If the Death Penalty Doesn’t Apply to Mass Shooters, Then Who?

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If the Parkland shooter didn’t receive the death penalty, who should? 

On October 13, 2022, after a three-month-long trial that agonized the families of the 17 people he murdered, the Parkland school shooter received a sentence of life in prison. The death penalty was also a possible outcome, but three of the jurors voted against it. Without unanimity on the jury on the question of capital punishment, the shooter automatically got life without parole.  

Fred Guttenberg, father of 14-year-old murder victim Jaime Guttenberg, wrote on his Twitter account after the verdict, “I have been asked if I have closure. I do not.” There is nothing, this grieving father wrote, that can ever bring closure to the fact that the only way he can visit his daughter is “at the cemetery.” Guttenberg has become an eloquent voice of moral clarity in the fight for justice for the victims of gun violence, and for sensible gun control laws to protect all of us. 

Depravity and a gun 

The crime for which the now-24-year-old perpetrator was convicted was especially cruel and vicious. Nineteen years old on Valentine’s Day in 2018, he entered the grounds of Marjory Stoneman Douglas High School in Parkland, Florida, near the close of the school day. He was armed with a legally purchased AK-15 rifle variant, additional ammunition, and smoke grenades. He pulled a fire alarm so students and teachers would pour out into the hallways. In the space of only a few minutes, he brutally shot 14 students and three adult instructors to death. His bullets injured 17 other people. 

In October 2021, the shooter entered a guilty plea to 17 counts of murder, along with 17 counts of attempted murder. The penalty phase of the trial began in summer 2022.  

Had the shooter been tried before 2016, he might have gotten the death penalty. That was the year Florida law stopped allowing judges to pronounce a death sentence, provided a majority of the jury concurred. For the past six years, a jury divided on whether a convicted murderer deserves to die automatically results in a sentence of life in prison without parole.  

Changed law brings agony 

After the Parkland decision, many of the victims’ family members publicly stated their disapproval of the jury’s failure to produce a unanimous death sentence, saying they felt their continuing pain and horror went unheard, despite their eloquent victim impact statements.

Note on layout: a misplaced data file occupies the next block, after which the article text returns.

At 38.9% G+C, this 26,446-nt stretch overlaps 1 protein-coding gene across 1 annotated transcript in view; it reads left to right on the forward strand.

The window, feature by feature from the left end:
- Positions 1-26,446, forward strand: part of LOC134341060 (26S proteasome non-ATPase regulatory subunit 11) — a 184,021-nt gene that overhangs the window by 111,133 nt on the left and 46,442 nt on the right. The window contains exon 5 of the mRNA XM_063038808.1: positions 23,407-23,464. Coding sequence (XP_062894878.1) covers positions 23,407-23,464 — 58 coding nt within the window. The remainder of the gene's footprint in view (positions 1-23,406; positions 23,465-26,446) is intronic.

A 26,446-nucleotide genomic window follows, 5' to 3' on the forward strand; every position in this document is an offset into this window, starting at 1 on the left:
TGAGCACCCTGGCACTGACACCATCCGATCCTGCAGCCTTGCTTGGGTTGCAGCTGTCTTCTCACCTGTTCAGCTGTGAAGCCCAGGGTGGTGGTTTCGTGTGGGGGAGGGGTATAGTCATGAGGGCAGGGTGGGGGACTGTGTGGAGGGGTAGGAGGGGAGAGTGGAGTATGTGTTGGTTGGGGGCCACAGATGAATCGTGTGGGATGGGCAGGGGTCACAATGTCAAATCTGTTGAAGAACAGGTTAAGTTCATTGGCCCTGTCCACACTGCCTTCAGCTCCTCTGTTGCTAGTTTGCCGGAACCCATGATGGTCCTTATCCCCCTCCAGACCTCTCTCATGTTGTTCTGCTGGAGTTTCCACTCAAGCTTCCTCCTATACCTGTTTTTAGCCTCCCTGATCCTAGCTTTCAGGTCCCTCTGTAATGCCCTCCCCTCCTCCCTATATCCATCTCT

Some Florida prosecutors are taking this side as well, saying they’d like to see the law revert to its pre-2016 status. If that were to happen, though, it would put Florida among only a handful of states to allow non-unanimous death sentences.  

Geography has a lot to do with sentencing 

There were a total of 1,363 victims killed in the 240 mass shootings of all types that took place in the United States from 2009 to 2021. In almost all of these incidents, the perpetrator was an adult male acting on his own. Across these 240 incidents, only 145 shooters were taken into custody, with the remainder dying by suicide, killed by police, or recorded as outcome unknown.  

The type of justice these perpetrators received depends in large part on where they committed their crimes.  

The Marshall Project, a nonprofit journalism organization, published a study in 2021 that looked at exactly that issue. There are 23 states that have abolished the death penalty. But in the remaining 27, the researchers found that there are also wide disparities even from county to county.  

Tellingly, a person convicted of murder in a county where lynchings were common in the Jim Crow era is more likely to receive a death sentence today. The death penalty is also more likely where the victim was white. In addition, more populous counties are more likely to produce more death penalty verdicts just because of sheer numerical probability. And those with larger tax bases to support the cost of capital trials can more likely afford to mete out the death penalty.  

Common practice also enters into it. Although California has a death penalty on the books, Governor Gavin Newsom has called a moratorium on its enforcement. When a local prosecutor makes capital charges in California, the result of conviction is then typically life imprisonment. Even in Georgia, which we might assume to be quick to execute, has carried out the death sentence only once since 2015.  

In many cases, the most important deciding factors turn out to be the prosecutor and the precedent. Statistically speaking, every successful prosecutorial request for the death penalty makes it easier for prosecutors to file the next one. 

“What do we have the death penalty for?” 

The fact that capital punishment is applied so unevenly in this country makes it hard for many people to support the death penalty. But if it doesn’t apply in such a clear-cut case as that of the Parkland shooter, when does it apply? By all accounts, he remains unremorseful, and as a Florida Sun-Sentinel headline put it, filled with thoughts of “blood, murder, revenge.” 

After the verdict, Fred Guttenberg and other Parkland parents who spoke with the media expressed their justified disgust and anger.  

“What do we have the death penalty for?” asked one of the parents. Being spared a death sentence was “exactly what he wanted,” another wrote on social media, referring to the shooter.  

While they’ve shown more bravery and resilience than most of us will, we hope, ever have to muster, these families’ lives will never not be broken. At some point, we do have to ask ourselves as a country exactly what we have the death penalty for. 

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